The Next Chapter

Lorna Crozier writes about love and loss in memoir Through the Garden

The Governor General's Literary Award winner's memoir is about her 40-year partnership with the late poet Patrick Lane.
Lorna Crozier is the author of Through the Garden. (Lorna Crozier, McClelland & Stewart)

Canadian poets Lorna Crozier and Patrick Lane had a very public love story — one that they shared in their poems and nonfiction, as well as in interviews.

 A few years ago, Lane was diagnosed with a puzzling and devastating illness, and died in 2019. In her memoir, Through the Garden, Crozier writes about Lane and how they were seen as a powerhouse literary couple — and why their words and writing lives were inextricably linked.

Through the Garden was on the 2020 shortlist for the Hilary Weston Writers' Trust Prize for Nonfiction.

Crozier spoke with Shelagh Rogers about writing Through the Garden.

Changing roles

"When Patrick fell ill, I had to call 911 several times and have him taken by ambulance to the hospital. He'd fall into toxic shock and have to be put on high antibiotics. No one knew what exactly was wrong with him. They knew it was an autoimmune disorder, but they didn't have a name for it. Therefore they didn't have proper treatment. 

"They just pumped him full of a strong steroid, which felt like a cardboard crutch. It helped him get out of bed, but it didn't make any difference to the disease that was raging through his blood. 

I honestly didn't know how I was going to survive — because this vibrant, exciting, passionate man was disappearing in front of my eyes.

"Our roles changed dramatically. We didn't go out. He was often too ill to even get out of bed. I became a caregiver, the one who got us to the doctor's appointments, the one who talked to the doctor, the one who pushed and advocated.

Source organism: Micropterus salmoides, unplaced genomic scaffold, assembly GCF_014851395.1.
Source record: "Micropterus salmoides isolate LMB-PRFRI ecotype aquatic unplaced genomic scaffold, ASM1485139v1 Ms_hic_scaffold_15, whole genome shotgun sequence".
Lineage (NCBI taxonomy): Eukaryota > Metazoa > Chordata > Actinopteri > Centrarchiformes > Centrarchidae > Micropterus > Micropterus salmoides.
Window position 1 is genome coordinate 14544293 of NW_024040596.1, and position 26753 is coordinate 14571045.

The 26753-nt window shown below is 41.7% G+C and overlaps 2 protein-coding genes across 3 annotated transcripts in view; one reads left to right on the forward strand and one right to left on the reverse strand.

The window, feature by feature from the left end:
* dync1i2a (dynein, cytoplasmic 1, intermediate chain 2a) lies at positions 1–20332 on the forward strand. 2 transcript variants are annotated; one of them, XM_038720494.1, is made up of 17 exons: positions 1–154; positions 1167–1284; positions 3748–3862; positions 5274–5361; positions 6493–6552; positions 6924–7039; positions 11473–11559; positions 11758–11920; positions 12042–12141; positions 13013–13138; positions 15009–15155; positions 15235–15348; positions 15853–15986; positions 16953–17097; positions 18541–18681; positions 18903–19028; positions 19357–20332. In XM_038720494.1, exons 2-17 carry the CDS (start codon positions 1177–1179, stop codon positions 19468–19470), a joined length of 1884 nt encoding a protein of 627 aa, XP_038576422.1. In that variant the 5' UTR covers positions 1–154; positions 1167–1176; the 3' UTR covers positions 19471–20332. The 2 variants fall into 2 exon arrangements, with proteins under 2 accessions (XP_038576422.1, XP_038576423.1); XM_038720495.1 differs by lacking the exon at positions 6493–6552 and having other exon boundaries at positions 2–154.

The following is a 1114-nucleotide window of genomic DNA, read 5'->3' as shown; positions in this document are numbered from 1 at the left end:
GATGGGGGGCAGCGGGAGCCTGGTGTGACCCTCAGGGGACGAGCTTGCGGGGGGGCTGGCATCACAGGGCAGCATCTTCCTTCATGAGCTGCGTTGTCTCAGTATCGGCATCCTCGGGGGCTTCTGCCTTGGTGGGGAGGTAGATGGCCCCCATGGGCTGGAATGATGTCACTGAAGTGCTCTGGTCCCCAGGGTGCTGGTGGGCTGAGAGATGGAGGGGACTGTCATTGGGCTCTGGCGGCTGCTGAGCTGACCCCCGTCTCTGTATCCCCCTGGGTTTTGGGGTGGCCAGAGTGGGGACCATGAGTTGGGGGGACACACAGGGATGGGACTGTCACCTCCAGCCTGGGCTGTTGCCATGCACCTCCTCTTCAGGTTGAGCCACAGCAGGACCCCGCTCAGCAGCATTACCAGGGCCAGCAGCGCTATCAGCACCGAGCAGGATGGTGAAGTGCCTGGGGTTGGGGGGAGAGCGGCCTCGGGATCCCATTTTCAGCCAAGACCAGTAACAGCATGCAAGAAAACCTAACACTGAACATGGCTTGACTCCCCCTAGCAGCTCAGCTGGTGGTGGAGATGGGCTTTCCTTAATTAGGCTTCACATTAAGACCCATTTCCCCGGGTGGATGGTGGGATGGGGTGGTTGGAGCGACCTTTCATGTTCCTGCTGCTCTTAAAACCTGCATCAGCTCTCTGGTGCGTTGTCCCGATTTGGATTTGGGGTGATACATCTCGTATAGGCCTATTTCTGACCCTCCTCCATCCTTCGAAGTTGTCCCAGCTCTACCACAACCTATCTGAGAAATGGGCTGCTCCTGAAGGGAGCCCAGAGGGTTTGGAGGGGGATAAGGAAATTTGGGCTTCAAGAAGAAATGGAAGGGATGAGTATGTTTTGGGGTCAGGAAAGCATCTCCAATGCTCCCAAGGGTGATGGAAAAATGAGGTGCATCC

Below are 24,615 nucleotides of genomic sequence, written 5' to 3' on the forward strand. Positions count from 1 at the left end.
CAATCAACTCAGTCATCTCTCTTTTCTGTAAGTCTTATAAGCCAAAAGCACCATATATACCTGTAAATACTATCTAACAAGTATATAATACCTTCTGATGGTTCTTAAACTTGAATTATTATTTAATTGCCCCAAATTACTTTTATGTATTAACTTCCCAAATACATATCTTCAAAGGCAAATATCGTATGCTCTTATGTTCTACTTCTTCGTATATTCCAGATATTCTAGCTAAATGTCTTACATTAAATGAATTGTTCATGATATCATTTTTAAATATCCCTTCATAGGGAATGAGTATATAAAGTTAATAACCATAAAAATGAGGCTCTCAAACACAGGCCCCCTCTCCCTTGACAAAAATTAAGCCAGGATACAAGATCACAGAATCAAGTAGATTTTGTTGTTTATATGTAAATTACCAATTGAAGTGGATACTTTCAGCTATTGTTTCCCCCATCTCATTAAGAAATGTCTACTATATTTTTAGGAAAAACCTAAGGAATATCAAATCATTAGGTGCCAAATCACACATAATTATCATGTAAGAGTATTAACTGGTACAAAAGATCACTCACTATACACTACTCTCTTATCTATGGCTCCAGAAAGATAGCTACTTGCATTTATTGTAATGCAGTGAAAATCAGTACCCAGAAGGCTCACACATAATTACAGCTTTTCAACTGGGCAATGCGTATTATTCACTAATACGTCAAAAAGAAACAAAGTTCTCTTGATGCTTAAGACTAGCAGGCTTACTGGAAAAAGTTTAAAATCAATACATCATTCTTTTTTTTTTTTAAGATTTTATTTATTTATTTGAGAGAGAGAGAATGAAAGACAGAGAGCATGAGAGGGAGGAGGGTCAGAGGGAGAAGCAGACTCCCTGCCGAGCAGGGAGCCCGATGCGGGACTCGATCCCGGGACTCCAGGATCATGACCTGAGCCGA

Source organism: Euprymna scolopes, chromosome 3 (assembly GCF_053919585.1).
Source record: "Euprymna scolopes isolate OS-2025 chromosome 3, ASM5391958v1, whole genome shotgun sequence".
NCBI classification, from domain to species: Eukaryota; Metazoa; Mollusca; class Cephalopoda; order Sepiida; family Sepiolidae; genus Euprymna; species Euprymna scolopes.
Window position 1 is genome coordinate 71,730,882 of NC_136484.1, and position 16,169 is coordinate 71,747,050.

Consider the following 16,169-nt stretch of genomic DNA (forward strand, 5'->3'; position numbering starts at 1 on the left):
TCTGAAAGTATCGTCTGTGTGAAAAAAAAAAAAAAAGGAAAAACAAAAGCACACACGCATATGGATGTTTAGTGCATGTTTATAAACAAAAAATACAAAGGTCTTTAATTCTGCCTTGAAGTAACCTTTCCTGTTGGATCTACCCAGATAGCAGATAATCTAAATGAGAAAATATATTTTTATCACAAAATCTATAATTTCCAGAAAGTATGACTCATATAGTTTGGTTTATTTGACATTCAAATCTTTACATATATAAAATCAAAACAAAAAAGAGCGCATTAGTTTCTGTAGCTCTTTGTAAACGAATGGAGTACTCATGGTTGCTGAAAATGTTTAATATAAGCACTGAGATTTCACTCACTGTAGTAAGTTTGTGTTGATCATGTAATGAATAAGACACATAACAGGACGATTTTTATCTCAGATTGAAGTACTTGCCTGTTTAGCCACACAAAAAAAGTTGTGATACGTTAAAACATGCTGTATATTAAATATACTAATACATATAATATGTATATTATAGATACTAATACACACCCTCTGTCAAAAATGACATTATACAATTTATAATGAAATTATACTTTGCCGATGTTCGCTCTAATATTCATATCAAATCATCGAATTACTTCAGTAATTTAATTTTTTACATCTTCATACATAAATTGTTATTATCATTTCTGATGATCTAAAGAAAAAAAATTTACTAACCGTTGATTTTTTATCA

"I honestly didn't know how I was going to survive — because this vibrant, exciting, passionate man was disappearing in front of my eyes."

Patrick Lane and his wife Lorna Crozier, early in their relationship. (Rafal Gerszak/Submitted by the Writers' Trust of Canada)

Writing in times of trouble

"In the past, in my most difficult times, I turned to writing. And that's what I did. I went into my office and I started writing what it felt like to be in that moment with him in the garden — trying to be the best person I could, full of fear and terror that I was going to lose him. 

"At the same time, our oldest cat was ill, suffering from kidney disease. When I started the book, I thought the book would end when the cat died. Patrick was still alive and I was full of hope at the end. But I interwove the present moment of his illness with how we met and our 40 years together.

In the past, in my most difficult times, I turned to writing. And that's what I did.

"I was able to read those parts out loud to Patrick. I made the five cats that we lived with into characters in the book. I read those parts and he was able to chuckle and sometimes disagree with what I remembered that was different for what he did. That was a lovely, lovely, lovely part of the writing. 

"I didn't read him the parts about my worry and concern and his illness, because he had enough to carry and didn't need those words on top of everything. But what they did was they gave me courage, not consolation, to keep on going.

"They made me believe that witnessing this was an important part of the whole process of our long love affair."

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